Re: Some criticisms of GNOME

> > GNOME/GTK file open/save dialog.  That's one of the things that really
> > made my daughter hate GNOME and GTK-based apps that use that dialog. 
> > She gets totally lost when she has to deal with that dialog.

I think the dialog right now is very good. The only problem I have is if
I have to choose a binary in Firefox or so to open a file. Then it takes
ages to get a listing - and there is no way to just type in the path. I
would like to see the standard "open with" dialog there.

> > The GNOME interface is also inconsistent in the way it handles things. 
> > I won't go into detail now, but GNOME often makes things easy for a user
> > at the cost of limiting what GNOME can do afterward. 

I do not think that this is in any way inconsistent. This makes things
simpler. I bet his daughter has used Windows before.

> > But wait, there's even more.  Shift-double-click to close the previous
> > window?  How intuitive is that?!?!?  

I do not think that options need to be intuitive. Everybody can close a

> > But what probably irks me the most about GNOME is that it forces you to
> > choose between what OTHERS have decided your desktop should look like. 
> > This is the same as "Didn't anyone consider that people work differently
> > than they do?"
> > 

This is the main difference between KDE and GNOME. And I applaud GNOME
for doing so. BTW: I never got KDE to look and behave like a Mac, so KDE
keeps to be KDE in many sense. I think GNOME is more elegant. I expect
from a Desktop to be as stable and normative as it can be. Otherwise it
is just a toolbox everybody can use like he or she wants. There is no
GUI design but more a toolbox design. Nobody decides how things should
actually work, so everybody uses a GUI different. Developers can not
depend on it. I think one of Apples greatest work was the
standardisation of the interfaces and that nearly all important Mac Apps
behaved the same. I do not like programmers being creative with the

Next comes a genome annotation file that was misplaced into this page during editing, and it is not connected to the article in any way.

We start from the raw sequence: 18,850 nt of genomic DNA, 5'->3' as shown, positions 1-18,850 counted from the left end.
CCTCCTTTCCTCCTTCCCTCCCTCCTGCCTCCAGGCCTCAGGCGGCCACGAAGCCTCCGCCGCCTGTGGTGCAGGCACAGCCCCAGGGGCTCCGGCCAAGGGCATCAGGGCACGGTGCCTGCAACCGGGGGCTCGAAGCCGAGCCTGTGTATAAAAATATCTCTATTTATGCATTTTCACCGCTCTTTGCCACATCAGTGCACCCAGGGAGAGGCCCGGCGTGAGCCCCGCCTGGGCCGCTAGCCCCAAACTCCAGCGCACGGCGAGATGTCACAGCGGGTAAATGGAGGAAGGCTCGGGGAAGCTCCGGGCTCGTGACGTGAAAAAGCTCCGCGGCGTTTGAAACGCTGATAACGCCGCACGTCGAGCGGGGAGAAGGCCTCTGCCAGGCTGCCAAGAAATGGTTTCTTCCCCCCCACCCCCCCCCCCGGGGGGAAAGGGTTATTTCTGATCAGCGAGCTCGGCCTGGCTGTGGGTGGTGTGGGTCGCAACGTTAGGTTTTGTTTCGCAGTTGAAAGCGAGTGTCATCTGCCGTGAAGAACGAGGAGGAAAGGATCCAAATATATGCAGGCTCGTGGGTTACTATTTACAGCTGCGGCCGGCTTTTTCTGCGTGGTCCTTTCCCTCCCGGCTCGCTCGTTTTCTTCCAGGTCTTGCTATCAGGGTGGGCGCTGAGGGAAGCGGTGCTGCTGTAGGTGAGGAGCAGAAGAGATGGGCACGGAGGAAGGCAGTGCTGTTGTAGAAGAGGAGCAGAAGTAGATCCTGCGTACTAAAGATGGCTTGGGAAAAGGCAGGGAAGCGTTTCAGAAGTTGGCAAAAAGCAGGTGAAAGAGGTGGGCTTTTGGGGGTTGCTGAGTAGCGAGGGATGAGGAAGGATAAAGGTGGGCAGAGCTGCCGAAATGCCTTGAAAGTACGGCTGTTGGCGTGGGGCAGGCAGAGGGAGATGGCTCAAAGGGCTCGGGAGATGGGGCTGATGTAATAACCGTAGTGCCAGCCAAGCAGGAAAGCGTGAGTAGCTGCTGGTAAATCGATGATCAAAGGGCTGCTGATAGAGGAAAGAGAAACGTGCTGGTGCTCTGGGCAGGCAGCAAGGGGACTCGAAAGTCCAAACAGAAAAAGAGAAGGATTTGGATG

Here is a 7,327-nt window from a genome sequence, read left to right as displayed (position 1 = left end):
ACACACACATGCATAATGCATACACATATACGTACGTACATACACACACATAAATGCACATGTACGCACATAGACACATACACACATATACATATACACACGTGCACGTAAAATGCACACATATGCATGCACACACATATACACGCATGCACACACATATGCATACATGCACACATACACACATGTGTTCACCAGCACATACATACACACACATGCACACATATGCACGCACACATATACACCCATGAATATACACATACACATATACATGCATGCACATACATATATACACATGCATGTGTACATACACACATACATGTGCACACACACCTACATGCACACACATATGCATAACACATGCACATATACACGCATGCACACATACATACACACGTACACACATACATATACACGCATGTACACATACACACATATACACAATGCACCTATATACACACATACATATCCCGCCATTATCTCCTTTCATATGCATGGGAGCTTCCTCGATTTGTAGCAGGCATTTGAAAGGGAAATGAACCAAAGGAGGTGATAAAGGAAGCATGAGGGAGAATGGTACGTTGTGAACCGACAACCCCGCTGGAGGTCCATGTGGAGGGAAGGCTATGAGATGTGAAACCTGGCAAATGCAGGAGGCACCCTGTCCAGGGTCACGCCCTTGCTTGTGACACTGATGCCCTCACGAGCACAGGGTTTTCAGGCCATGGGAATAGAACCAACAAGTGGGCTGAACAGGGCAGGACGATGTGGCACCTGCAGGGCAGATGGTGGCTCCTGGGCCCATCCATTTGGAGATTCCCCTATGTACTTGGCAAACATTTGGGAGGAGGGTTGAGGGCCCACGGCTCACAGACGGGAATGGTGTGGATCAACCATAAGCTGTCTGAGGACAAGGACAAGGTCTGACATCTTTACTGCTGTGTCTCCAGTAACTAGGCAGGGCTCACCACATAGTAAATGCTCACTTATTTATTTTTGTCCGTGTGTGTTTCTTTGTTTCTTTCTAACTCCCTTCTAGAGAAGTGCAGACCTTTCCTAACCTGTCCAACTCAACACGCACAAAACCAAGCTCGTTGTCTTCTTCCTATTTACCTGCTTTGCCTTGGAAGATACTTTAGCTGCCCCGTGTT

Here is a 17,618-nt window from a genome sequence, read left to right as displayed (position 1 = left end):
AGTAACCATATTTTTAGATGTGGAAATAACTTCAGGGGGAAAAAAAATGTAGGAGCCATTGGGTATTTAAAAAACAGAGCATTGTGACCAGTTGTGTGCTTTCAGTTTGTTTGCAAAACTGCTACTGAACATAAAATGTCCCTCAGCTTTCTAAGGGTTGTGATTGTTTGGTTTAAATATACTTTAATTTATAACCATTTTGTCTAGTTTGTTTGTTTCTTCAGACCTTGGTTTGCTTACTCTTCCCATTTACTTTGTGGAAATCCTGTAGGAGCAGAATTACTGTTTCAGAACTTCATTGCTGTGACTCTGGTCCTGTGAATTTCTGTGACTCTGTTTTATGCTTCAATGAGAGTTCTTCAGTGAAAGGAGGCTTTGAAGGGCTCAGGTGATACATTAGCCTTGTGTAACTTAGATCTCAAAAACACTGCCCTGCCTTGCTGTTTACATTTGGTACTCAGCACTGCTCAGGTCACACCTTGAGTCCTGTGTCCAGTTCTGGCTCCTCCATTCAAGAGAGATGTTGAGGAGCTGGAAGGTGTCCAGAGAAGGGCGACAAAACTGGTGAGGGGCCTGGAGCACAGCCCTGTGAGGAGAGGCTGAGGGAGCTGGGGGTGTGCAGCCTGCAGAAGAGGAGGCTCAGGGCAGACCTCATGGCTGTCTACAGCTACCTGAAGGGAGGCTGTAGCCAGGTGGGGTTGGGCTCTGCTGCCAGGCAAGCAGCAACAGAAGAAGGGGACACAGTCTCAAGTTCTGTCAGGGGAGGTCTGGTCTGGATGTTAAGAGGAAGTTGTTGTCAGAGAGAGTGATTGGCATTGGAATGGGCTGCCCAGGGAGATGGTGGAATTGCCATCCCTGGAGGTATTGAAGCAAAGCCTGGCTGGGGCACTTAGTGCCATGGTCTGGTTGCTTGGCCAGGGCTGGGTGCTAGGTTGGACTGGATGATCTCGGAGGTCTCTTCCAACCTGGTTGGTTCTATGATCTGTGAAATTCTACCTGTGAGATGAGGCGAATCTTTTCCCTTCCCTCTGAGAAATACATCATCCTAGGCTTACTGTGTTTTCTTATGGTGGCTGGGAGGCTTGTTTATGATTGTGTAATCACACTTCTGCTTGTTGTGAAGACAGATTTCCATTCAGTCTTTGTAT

interface if not necessary.

And I think from teh development perspective if everything is possible
you can not depend on anything. This should make development a LOT more
complicated (anything can happen). I like to compare this to a car: it
is not wise to build a car where interior displays and gearshift lever
could be "customized". Things only fit if you know where they are, how
they look and how they behave.

I really would say GNOME should not try to satisfy the needs of people
who want to customize everything. I can imagine this as an approach of
people who use many desktops and like GNOME to look like OS/2. This
might be good for some people, but it will exclude many newcomers.

> > from the newbie users to the power users, and build a
> > desktop to please them all. 

This is the Windows approach. I rather see all this as a matter of
choices. I like KDE being different then GNOME. I could switch if KDE
would please me better but it doesn't)

> >  The first step I recommend is that you ditch that
> > completely absurd file picker and replace it with one that is BETTER
> > than the KDE file picker.  The KDE file picker is incredibly attractive
> > and powerful, but it has weaknesses -- you could kick it's butt if you
> > just put some thought into it.  I have ideas if you're interested. 

This sounds like GNOME 2.8 criticism. I think the Favorites in the file
picker make the file open dialog much more productive if used wisely. I
am using then heavily now and I can not imagine how I could work without

I think people are different. It is an illusion to create the perfect
desktop for everyone. People get used to what the learn from previous
Desktops. GNOME should make a Desktop that is easy to use, especially
for new users and that makes it easy for developers to enhance and to
build uppon.

GNOME surely is far from perfect. But that could be said about all
desktops. GNOME has moved in the right direction, but some things could
be solved better. But as many things have changed to the better I am
very optimistic. And I think GNOME is an exciting environment.



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